Martin writes,

“This fits the pattern of how God responds to human suffering: We come looking for answers; God sends a hot meal through a warm body. We come looking for reasons for our hunger; God sends provision to feed us. We come looking for a sermon that will explain the complexity of the cosmos to us and satiate our desire for understanding; Christ responds with, “This is my body, given for you; this is my blood, shed for you.”

In the Scriptures, the writer to the Hebrews says it like this,

“Since, therefore, the children share flesh and blood, he himself likewise shared the same things, so that through death he might destroy the one who has the power of death, that is, the devil, and free those who all their lives were held in slavery by the fear of death. For it is clear that he did not come to help angels, but the descendants of Abraham. Therefore he had to become like his brothers and sisters in every respect, so that he might be a merciful and faithful high priest in the service of God, to make a sacrifice of atonement for the sins of the people. Because he himself was tested by what he suffered, he is able to help those who are being tested.” Hebrews 2:14–18

Suffering is part of our experience it is not something that we can escape. Following Jesus doesn’t pull us out of the world and help us to escape pain and brokenness. The “wonderful plan” of the gospel is that as we follow Jesus, as we bear our own crosses, he who bore the cross of the world is with us and will carry it with us. He is able to empathize not simply look on us with compassion. Because we know that God loves us and that he has a “wonderful plan” a plan that imbues all of life with meaning and purpose we are able to experience a peace that transcends understanding.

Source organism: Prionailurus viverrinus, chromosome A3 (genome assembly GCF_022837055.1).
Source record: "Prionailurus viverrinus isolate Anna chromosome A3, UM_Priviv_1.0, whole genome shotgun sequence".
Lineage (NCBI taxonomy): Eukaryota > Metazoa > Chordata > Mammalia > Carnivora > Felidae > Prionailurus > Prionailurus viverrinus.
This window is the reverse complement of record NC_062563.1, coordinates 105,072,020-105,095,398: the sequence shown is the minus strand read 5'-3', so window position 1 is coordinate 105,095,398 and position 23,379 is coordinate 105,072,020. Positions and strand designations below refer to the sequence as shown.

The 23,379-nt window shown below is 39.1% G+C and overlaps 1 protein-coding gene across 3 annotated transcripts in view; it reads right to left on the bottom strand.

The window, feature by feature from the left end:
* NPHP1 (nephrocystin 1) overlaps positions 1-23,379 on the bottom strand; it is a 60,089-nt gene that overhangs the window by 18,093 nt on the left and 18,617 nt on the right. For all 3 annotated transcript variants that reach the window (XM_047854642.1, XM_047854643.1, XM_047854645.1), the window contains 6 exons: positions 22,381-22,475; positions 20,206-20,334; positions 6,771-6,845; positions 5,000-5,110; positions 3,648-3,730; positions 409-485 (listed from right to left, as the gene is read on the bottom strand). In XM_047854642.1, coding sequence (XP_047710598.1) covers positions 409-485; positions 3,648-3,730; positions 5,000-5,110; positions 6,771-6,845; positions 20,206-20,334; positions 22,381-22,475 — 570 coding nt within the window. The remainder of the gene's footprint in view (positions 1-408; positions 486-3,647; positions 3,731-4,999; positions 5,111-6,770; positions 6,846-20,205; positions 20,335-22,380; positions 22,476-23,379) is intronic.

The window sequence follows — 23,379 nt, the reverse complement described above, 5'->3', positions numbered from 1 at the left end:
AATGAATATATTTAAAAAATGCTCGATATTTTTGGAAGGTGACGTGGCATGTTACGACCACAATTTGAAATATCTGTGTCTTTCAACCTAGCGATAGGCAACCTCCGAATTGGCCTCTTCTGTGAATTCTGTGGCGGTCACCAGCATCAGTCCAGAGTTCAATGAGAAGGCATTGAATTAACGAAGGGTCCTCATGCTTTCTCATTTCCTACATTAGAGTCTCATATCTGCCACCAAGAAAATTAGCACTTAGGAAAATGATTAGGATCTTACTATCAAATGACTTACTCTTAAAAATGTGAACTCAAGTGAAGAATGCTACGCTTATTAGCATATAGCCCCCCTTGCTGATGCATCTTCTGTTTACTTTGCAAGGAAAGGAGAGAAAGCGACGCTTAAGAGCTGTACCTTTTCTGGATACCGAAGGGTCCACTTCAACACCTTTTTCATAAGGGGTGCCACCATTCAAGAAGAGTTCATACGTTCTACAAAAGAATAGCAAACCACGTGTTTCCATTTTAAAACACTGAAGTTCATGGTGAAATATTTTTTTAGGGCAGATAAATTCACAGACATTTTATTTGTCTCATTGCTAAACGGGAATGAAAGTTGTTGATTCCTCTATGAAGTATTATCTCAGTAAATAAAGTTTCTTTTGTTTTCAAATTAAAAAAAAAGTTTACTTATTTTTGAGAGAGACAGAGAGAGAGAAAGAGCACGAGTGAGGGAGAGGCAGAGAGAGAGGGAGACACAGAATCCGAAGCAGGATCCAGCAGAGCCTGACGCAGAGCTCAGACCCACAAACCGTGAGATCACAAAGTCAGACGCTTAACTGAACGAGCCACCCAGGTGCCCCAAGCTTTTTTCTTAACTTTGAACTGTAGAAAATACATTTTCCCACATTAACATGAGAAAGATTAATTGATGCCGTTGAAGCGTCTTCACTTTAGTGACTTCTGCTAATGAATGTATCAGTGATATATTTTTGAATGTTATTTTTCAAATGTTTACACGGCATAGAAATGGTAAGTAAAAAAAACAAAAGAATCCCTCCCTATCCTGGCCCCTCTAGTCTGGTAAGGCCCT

We do not simply suffer under the weight of a broken world. No, we carry a cross, we enter in with Jesus and he enters in with us.

A friend of mine reached out to me a couple weeks ago and asked me to train with him for a “Murph Challenge.” This is a physically grueling challenge where you run a mile, do 100 pull-ups, do 200 push-ups, 300 air squats, and finish by running a mile. I’ve never done a pull-up, ever. I currently can’t do a “real” push-up. I don’t know how I can accomplish this. He asked me to do this with him because, “I want to do this…I am so unbelievably far away from this and need someone to embrace the suck of it with me. Keep each other accountable and work towards it together. And then when we are ready meet up and do it together.”

Why do we “carry a cross”? Because as we do we are embracing the “suck of it” with Jesus. It’s not just suffering. There is so much more to it. It is part of a plan and purpose of God. Ultimately that plan and purpose will result in God’s glory and our joy, this is what we call providence.

As I enter into my own suffering and in the suffering of others, I am grateful that I know it is not without purpose and that I am not alone. I enter in with Jesus the one who bore the cross perfectly “for the joy set before him.” The “wonderful plan” is that in that in the midst of the suffering we will somehow glimpse that same joy because we are not alone we are with Jesus.


Photo by Jametlene Reskp on Unsplash


The Lord’s Supper.

The Eucharist.

This meal at the center of Christian worship goes by many different names. Yet, regardless of your tradition Communion is of utmost importance. Some congregations celebrate it weekly, others monthly, and still others less frequently. It begs the question, why communion? Why is this celebration central to the worship of God’s people? Why has it been of such importance?

Communion Protects Against Disunity

The Apostle Paul wrote extensively about the Lord’s Supper in his first letter to the Corinthians. In 1 Corinthians 10, he is chastising the church about idolatry. As he does so, the Lord’s Supper is central to his teaching. He begins by explaining how communion brings unity to the body.

The cup of blessing that we bless, is it not a sharing in the blood of Christ? The bread that we break, is it not a sharing in the body of Christ? Because there is one bread, we who are many are one body, for we all partake of the one bread. (1 Cor 10:16–17)

When we take communion we are announcing our unity with Christ and our unity with the whole body. By taking the cup we are unifying ourselves in his suffering. Eating the bread means that we are uniting with him and the whole church as his body and uniting with him in his incarnation. Communion is a proclamation that says, “I am with Jesus and with his body, the Church!” It is a line in the sand.

*On a side note check out 1 Cor 11:17–22 for more on unity and how it relates to communion. These Corinthians really had a hard time.